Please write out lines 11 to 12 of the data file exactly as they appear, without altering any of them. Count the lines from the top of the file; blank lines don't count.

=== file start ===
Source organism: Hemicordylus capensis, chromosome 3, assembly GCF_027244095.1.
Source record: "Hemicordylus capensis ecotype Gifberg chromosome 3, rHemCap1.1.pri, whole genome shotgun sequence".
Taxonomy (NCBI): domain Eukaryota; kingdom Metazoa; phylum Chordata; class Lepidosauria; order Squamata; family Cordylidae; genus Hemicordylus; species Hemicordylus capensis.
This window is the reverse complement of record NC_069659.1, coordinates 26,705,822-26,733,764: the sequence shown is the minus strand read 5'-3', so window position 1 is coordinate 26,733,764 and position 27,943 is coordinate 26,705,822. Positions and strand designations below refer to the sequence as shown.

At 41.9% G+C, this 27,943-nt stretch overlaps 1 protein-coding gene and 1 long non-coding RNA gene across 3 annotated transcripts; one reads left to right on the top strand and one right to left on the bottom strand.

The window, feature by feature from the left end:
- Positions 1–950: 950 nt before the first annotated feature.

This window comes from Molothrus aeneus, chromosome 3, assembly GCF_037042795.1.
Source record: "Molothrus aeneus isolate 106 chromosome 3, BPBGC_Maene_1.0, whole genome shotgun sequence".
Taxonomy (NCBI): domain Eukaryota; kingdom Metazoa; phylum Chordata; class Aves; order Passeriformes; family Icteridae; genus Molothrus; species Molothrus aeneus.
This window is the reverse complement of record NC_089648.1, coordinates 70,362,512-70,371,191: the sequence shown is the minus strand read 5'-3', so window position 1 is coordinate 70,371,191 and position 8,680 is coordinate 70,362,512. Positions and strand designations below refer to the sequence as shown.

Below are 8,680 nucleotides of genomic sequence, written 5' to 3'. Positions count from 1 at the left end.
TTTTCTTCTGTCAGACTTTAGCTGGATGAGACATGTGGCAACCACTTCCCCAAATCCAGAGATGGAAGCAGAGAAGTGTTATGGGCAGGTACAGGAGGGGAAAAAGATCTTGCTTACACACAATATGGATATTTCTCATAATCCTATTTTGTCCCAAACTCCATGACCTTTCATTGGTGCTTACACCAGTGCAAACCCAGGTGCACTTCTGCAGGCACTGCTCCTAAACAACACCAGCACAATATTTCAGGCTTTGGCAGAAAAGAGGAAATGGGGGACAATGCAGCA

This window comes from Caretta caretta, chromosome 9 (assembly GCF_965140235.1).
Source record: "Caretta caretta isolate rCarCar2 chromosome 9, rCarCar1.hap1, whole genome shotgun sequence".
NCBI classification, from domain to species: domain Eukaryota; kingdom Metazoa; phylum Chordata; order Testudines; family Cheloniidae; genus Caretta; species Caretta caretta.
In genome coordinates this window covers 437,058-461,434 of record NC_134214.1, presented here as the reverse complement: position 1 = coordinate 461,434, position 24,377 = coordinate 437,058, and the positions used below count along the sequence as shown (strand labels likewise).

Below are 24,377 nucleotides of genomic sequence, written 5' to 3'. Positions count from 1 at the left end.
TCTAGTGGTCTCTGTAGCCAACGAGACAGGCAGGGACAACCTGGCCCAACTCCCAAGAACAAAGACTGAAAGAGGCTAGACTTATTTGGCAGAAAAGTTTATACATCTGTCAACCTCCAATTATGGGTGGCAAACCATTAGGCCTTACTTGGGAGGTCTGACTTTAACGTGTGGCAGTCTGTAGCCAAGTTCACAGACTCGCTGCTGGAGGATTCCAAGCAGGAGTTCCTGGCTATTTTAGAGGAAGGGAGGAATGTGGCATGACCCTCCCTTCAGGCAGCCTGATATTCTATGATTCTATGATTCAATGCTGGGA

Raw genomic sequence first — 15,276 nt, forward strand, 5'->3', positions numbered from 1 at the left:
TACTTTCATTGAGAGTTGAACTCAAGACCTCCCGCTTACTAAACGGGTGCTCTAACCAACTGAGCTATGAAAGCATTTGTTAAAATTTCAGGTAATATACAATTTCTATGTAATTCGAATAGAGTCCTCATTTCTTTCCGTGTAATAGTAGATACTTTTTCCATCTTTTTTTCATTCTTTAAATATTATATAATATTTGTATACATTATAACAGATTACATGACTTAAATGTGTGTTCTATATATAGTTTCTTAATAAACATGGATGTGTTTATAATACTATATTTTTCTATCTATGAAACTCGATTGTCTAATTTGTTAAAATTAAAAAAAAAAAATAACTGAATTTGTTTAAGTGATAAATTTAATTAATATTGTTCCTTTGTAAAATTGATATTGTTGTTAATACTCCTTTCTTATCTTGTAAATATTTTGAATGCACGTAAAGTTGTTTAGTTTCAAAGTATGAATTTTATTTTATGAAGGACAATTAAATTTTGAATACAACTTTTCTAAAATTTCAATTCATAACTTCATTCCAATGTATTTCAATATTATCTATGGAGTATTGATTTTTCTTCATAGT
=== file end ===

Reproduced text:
This window is the reverse complement of record NC_089648.1, coordinates 70,362,512-70,371,191: the sequence shown is the minus strand read 5'-3', so window position 1 is coordinate 70,371,191 and position 8,680 is coordinate 70,362,512. Positions and strand designations below refer to the sequence as shown.

Below are 8,680 nucleotides of genomic sequence, written 5' to 3'. Positions count from 1 at the left end.